At one time, the pieces that potters in the Catawba Valley made were very utilitarian, but that changed with refrigeration and mass production. In order to keep their craft alive, potters had to switch to more decorative pieces, like face jugs, that would attract the tourists and collectors who passed through the area either on their way to the mountains or the beach. They became collectible rather than useful pieces.
“Since they started stamping plates out of tin, plastic and glass and making cups and mugs like that, the potter couldn’t compete so he had to go to making other things,” Whitaker said.
Jack Lassiter, a local dentist and pottery collector, also came to the firing on Saturday to help out. He’s been collecting pottery for more than 30 years and frequently attends firings to help out. He said he does it for the exercise, to socialize and for the experience of buying a piece out of a kiln he helped fire.
“You watch the guys nowadays who are making it and you realize they have it easy compared to the older guys that were using a foot-powered wheel and digging their own clay to make something that was functional yet pretty,” he said. “You don’t see that kind of stuff anymore. Back then they didn’t have a clue they were making art, they were just making something to put something in. I don’t think they would believe that we talk about some of those old makers today like they are still alive. They’ll never be forgotten, at least not around here.”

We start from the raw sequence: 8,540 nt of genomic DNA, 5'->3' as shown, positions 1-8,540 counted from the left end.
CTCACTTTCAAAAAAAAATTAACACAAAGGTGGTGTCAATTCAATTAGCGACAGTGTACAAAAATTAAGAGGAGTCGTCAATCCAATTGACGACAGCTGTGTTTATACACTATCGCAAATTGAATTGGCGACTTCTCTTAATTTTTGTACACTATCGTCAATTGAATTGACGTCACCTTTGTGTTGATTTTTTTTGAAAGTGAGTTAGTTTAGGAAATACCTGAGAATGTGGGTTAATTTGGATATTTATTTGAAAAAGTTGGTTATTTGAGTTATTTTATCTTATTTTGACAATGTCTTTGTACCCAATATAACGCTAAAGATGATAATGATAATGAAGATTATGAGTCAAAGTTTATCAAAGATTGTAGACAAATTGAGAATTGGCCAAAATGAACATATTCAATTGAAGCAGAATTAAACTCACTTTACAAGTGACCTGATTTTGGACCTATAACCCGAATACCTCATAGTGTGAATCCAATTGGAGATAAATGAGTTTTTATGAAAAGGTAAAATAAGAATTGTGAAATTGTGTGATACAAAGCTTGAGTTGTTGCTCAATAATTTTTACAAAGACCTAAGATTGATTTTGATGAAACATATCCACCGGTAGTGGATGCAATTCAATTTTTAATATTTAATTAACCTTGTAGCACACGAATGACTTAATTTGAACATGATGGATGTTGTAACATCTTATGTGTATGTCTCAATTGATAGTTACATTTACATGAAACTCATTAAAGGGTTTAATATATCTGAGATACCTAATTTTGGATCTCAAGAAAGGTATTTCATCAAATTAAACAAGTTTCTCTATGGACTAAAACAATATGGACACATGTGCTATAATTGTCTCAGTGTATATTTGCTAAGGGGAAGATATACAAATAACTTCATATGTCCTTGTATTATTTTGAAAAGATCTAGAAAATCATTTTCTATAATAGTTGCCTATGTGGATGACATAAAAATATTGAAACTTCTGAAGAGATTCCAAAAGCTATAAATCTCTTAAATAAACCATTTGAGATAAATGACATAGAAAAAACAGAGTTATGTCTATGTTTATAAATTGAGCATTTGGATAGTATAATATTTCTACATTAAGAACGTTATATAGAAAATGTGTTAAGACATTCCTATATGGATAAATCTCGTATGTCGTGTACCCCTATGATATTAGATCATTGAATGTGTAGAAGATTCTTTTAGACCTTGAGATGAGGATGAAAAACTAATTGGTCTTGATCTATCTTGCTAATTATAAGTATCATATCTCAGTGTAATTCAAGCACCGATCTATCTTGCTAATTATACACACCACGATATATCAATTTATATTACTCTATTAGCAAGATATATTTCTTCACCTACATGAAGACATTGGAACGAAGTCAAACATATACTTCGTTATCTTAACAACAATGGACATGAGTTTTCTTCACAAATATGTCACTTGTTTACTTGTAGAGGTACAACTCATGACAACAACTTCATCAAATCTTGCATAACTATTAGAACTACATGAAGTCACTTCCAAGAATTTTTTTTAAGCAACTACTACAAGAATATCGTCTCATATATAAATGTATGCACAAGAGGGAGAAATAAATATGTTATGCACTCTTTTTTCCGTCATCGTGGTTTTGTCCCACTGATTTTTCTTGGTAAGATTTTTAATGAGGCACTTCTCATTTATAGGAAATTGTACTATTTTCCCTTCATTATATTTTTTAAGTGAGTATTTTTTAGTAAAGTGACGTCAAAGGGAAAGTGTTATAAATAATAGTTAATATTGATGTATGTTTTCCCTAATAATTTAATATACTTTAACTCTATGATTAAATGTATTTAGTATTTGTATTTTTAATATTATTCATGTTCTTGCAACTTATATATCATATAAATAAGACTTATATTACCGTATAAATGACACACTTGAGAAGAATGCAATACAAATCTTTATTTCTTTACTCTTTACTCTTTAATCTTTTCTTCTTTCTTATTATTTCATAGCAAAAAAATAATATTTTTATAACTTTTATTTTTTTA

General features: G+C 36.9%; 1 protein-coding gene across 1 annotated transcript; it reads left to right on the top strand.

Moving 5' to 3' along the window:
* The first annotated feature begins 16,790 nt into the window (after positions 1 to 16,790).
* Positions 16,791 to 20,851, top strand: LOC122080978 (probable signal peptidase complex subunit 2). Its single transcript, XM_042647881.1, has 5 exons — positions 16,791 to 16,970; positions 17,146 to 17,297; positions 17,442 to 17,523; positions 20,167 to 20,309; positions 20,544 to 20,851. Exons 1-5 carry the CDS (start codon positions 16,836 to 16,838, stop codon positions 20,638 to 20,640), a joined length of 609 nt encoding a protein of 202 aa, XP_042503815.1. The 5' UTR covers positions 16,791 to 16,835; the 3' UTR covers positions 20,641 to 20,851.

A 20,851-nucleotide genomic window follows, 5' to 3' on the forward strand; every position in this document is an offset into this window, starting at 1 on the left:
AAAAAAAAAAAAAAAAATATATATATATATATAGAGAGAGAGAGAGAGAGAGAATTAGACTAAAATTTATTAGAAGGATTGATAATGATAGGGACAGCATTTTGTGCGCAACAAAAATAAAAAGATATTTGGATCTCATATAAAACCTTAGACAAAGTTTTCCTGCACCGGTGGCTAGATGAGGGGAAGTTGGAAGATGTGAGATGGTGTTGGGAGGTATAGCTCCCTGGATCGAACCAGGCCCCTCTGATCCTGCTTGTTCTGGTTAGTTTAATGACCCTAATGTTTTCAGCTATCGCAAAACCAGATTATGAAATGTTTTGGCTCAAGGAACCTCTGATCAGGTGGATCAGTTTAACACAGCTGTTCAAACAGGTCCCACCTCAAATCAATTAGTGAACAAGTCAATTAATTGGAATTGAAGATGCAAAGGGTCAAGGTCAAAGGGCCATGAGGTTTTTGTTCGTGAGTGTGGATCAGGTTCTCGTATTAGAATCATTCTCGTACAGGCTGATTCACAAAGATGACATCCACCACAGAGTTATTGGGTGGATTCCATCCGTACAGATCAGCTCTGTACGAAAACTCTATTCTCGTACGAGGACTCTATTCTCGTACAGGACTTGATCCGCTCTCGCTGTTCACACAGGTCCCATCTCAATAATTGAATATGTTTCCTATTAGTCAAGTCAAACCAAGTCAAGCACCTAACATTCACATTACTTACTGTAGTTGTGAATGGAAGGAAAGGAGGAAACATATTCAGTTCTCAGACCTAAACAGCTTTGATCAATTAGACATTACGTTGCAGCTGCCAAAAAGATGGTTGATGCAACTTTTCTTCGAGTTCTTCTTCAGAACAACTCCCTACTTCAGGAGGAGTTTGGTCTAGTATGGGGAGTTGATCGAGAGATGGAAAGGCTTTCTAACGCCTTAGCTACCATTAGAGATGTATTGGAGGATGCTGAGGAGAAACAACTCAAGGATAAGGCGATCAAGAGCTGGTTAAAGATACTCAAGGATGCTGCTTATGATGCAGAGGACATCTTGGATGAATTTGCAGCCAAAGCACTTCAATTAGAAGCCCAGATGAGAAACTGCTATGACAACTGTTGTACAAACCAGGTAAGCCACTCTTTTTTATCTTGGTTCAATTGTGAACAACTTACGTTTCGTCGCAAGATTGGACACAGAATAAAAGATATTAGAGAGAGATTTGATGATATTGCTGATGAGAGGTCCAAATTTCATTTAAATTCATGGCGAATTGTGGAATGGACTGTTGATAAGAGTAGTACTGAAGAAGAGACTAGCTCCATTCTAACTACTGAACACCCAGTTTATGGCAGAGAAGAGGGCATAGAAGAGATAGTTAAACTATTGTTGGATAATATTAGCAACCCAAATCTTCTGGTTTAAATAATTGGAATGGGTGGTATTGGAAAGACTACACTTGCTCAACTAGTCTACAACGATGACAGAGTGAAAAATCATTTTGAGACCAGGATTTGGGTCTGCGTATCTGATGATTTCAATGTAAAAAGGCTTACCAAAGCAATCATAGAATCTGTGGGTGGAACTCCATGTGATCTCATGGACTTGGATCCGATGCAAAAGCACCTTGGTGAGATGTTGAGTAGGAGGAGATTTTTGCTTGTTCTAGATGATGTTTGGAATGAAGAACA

Lassiter met Bayne while he was living in South Carolina and has some of his pottery. He said he has seen Bayne’s pottery style change since he moved to Lincolnton in that he’s using the darker green glazes common to this area and not doing so much of the slip work (using a different color liquid clay and drawing designs on the pottery) that he was doing. Slip work was more prevalent in South Carolina than it was in the work of Catawba Valley potters.